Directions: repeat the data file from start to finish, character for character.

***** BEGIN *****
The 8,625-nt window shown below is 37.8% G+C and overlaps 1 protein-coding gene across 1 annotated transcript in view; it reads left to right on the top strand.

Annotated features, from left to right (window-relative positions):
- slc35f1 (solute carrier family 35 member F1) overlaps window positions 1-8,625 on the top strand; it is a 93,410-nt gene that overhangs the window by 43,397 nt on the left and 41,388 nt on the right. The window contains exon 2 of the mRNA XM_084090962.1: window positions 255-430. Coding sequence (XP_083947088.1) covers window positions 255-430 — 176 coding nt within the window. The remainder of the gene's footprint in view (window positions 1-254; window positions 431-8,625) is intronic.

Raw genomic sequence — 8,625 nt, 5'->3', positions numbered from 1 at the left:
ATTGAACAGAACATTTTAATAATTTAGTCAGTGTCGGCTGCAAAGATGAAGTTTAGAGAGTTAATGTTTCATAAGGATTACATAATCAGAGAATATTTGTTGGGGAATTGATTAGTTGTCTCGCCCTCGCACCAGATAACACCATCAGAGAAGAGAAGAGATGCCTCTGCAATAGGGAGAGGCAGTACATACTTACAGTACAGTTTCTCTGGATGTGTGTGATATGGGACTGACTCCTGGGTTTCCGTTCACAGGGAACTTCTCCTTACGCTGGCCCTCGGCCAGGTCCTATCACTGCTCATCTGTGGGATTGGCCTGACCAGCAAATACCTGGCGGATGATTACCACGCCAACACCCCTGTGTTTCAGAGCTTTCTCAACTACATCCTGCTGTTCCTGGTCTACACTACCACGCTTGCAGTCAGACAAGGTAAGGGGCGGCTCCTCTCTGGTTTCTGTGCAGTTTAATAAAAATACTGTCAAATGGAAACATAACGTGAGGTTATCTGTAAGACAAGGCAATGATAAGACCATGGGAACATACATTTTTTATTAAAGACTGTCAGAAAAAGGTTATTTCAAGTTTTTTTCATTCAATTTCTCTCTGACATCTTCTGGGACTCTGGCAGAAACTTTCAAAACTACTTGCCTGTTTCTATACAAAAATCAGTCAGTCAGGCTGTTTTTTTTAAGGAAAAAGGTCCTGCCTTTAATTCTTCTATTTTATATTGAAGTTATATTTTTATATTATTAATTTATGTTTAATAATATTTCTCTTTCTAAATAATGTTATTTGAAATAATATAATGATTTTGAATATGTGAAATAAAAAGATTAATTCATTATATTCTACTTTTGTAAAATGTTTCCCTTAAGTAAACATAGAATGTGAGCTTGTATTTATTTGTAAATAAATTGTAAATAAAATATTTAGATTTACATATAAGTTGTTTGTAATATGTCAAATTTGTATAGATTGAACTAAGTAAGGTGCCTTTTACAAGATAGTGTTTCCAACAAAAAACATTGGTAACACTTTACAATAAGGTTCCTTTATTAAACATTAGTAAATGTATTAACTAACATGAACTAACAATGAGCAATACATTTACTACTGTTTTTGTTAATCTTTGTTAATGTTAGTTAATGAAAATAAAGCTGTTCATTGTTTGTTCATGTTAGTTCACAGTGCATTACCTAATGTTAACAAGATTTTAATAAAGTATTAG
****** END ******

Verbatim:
The 8,625-nt window shown below is 37.8% G+C and overlaps 1 protein-coding gene across 1 annotated transcript in view; it reads left to right on the top strand.

Annotated features, from left to right (window-relative positions):
- slc35f1 (solute carrier family 35 member F1) overlaps window positions 1-8,625 on the top strand; it is a 93,410-nt gene that overhangs the window by 43,397 nt on the left and 41,388 nt on the right. The window contains exon 2 of the mRNA XM_084090962.1: window positions 255-430. Coding sequence (XP_083947088.1) covers window positions 255-430 — 176 coding nt within the window. The remainder of the gene's footprint in view (window positions 1-254; window positions 431-8,625) is intronic.

Raw genomic sequence — 8,625 nt, 5'->3', positions numbered from 1 at the left:
ATTGAACAGAACATTTTAATAATTTAGTCAGTGTCGGCTGCAAAGATGAAGTTTAGAGAGTTAATGTTTCATAAGGATTACATAATCAGAGAATATTTGTTGGGGAATTGATTAGTTGTCTCGCCCTCGCACCAGATAACACCATCAGAGAAGAGAAGAGATGCCTCTGCAATAGGGAGAGGCAGTACATACTTACAGTACAGTTTCTCTGGATGTGTGTGATATGGGACTGACTCCTGGGTTTCCGTTCACAGGGAACTTCTCCTTACGCTGGCCCTCGGCCAGGTCCTATCACTGCTCATCTGTGGGATTGGCCTGACCAGCAAATACCTGGCGGATGATTACCACGCCAACACCCCTGTGTTTCAGAGCTTTCTCAACTACATCCTGCTGTTCCTGGTCTACACTACCACGCTTGCAGTCAGACAAGGTAAGGGGCGGCTCCTCTCTGGTTTCTGTGCAGTTTAATAAAAATACTGTCAAATGGAAACATAACGTGAGGTTATCTGTAAGACAAGGCAATGATAAGACCATGGGAACATACATTTTTTATTAAAGACTGTCAGAAAAAGGTTATTTCAAGTTTTTTTCATTCAATTTCTCTCTGACATCTTCTGGGACTCTGGCAGAAACTTTCAAAACTACTTGCCTGTTTCTATACAAAAATCAGTCAGTCAGGCTGTTTTTTTTAAGGAAAAAGGTCCTGCCTTTAATTCTTCTATTTTATATTGAAGTTATATTTTTATATTATTAATTTATGTTTAATAATATTTCTCTTTCTAAATAATGTTATTTGAAATAATATAATGATTTTGAATATGTGAAATAAAAAGATTAATTCATTATATTCTACTTTTGTAAAATGTTTCCCTTAAGTAAACATAGAATGTGAGCTTGTATTTATTTGTAAATAAATTGTAAATAAAATATTTAGATTTACATATAAGTTGTTTGTAATATGTCAAATTTGTATAGATTGAACTAAGTAAGGTGCCTTTTACAAGATAGTGTTTCCAACAAAAAACATTGGTAACACTTTACAATAAGGTTCCTTTATTAAACATTAGTAAATGTATTAACTAACATGAACTAACAATGAGCAATACATTTACTACTGTTTTTGTTAATCTTTGTTAATGTTAGTTAATGAAAATAAAGCTGTTCATTGTTTGTTCATGTTAGTTCACAGTGCATTACCTAATGTTAACAAGATTTTAATAAAGTATTAG